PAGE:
QTraining talent to reach service excellence has always been key in the hotel industry. IHG has recently signed an agreement for the launch of the ‘IHG Dead Sea Hotels Training Academy’. Jordan is well-known for its natural hospitality, it is intrinsically part of your culture. How does IHG Capitalise on this fundamental Human Capital?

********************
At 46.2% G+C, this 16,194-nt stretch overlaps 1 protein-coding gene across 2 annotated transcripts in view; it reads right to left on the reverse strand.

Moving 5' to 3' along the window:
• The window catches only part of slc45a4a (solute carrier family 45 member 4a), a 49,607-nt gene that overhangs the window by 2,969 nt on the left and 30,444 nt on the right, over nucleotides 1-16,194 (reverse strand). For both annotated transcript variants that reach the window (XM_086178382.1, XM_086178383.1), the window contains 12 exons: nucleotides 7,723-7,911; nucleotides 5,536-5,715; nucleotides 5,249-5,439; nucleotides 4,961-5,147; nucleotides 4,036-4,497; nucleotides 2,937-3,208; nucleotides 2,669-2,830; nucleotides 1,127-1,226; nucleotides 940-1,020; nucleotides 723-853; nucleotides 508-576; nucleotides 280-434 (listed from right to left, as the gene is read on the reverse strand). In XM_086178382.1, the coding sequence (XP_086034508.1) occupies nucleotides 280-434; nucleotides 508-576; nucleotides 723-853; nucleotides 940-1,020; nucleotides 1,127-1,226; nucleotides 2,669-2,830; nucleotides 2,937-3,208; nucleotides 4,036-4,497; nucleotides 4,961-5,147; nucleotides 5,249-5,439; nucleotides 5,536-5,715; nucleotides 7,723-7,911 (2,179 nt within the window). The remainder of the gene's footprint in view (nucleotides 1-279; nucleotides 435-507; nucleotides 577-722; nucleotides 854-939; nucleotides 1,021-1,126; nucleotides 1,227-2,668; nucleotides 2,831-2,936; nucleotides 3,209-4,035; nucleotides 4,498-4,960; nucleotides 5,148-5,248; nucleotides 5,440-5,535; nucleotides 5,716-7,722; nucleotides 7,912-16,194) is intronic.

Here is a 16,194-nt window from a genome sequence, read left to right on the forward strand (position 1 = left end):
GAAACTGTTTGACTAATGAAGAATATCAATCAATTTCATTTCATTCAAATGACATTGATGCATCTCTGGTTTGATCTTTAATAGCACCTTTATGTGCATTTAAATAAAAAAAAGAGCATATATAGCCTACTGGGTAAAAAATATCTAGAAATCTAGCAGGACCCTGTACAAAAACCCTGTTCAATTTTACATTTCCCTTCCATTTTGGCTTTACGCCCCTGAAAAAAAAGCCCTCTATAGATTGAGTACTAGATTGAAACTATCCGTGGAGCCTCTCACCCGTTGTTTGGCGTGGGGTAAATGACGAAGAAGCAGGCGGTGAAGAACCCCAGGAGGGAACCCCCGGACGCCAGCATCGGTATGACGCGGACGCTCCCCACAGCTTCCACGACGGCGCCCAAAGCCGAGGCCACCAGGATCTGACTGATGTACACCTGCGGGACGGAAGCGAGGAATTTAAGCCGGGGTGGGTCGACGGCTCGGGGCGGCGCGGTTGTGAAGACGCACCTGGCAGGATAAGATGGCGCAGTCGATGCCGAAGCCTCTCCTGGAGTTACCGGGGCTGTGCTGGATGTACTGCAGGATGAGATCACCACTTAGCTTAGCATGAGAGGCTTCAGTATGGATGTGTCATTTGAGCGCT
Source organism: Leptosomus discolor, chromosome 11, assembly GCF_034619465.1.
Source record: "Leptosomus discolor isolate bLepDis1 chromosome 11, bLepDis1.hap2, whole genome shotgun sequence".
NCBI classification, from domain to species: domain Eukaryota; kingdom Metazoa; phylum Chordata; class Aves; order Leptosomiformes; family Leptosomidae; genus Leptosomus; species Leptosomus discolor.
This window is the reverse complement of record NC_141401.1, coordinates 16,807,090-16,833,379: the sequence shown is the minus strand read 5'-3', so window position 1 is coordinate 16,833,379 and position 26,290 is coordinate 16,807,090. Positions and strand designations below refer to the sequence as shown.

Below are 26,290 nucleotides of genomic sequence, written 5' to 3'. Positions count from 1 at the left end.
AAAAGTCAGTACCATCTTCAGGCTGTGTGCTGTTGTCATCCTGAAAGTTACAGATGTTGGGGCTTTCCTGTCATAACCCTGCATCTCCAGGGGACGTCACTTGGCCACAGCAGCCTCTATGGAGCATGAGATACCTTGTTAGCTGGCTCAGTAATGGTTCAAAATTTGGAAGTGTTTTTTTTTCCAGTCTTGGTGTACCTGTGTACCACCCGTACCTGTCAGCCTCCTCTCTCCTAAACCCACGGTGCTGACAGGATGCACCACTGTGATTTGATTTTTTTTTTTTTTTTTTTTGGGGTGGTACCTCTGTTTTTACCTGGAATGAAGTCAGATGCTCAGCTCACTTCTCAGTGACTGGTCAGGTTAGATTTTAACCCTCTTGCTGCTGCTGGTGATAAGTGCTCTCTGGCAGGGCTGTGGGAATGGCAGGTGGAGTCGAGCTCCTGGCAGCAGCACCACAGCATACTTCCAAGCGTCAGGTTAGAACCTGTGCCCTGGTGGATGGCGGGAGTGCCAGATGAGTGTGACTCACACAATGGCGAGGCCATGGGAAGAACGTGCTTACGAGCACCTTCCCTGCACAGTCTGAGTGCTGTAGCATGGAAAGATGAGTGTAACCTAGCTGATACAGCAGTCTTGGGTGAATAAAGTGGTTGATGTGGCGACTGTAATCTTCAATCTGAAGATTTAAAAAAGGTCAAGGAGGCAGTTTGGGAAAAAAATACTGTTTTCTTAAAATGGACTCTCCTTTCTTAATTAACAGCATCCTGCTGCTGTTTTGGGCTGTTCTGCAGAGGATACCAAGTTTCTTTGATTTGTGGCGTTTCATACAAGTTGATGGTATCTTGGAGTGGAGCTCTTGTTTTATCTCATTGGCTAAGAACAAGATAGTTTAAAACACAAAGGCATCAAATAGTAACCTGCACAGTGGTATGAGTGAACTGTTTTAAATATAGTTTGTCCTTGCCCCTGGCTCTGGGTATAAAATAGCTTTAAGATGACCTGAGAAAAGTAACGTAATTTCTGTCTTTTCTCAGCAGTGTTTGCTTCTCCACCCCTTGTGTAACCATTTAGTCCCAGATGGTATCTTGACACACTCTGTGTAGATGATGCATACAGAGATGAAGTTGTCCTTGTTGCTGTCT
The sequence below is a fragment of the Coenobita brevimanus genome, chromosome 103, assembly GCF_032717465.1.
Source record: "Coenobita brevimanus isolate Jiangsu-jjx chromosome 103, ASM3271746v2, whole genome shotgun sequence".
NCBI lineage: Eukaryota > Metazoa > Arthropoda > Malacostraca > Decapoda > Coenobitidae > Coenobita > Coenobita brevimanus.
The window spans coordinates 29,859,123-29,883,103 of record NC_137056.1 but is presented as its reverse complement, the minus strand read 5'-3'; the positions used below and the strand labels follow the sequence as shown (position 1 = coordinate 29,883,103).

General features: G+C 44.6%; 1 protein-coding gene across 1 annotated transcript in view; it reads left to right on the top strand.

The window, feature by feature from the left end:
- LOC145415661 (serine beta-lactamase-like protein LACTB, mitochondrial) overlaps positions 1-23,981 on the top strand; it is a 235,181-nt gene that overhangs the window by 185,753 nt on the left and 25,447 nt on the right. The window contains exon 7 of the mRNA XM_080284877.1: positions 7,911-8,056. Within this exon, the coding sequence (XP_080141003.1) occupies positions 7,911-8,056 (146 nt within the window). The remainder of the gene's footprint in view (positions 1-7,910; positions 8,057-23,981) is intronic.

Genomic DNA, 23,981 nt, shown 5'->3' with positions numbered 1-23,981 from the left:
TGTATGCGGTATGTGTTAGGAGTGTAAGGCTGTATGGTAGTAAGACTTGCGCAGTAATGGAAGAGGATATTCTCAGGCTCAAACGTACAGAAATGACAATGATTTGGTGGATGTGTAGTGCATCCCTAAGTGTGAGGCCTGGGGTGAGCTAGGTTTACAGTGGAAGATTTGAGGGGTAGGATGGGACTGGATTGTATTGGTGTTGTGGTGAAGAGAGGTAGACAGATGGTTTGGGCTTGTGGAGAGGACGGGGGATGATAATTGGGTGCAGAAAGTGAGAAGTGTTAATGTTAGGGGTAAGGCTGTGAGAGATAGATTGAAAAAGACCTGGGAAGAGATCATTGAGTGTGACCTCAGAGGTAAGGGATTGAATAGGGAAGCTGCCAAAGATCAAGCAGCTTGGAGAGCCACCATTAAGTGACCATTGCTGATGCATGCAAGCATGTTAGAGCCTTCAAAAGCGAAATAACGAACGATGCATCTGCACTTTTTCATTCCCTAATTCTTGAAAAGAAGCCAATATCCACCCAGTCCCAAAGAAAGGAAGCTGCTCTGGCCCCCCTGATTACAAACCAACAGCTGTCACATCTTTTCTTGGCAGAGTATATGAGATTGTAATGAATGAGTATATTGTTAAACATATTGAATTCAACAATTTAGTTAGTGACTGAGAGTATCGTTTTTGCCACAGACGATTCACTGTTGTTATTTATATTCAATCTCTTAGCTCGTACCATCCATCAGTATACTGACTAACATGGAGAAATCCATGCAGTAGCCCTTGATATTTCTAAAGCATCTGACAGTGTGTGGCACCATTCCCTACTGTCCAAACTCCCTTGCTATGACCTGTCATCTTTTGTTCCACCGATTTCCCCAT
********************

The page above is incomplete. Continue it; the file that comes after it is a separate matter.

OM: The DNA of our company is to look after the local community, to train and hire the local community and even export some of them to other places in order for them to make more money for the country. We consider ourselves a training centre for Jordanians at our properties. We have turnover like everyone else, they are either going to the competition (which is fine, it is healthy), or to newly opened hotels, stand-alone restaurants, bars etc. We are a factory of manpower to the market. The Academy is not our first initiative; we have many initiatives including a form of accreditation we have created for colleagues who have been working in the hotel industry without a certificate. For example, those who are working within the company but have never gone to a hotel management school. We have created this accreditation in order to show that our employees are certified – for example a manager, or supervisor, or housekeeper of different levels. We certified people to become trainers themselves, a full system of training methods and accreditation for the industry in Jordan. Even before that we had built curriculums and we assisted vocational training centres in creating books to teach the students. We came up with English and Arabic books as a donation to vocational schools to teach and we have trained their trainers in our properties and we still do. We do the same with the universities to assist them, improve them, and make it more practical to bring their professors into the industry as you cannot teach someone reception and guest relations if you haven’t been behind the desk.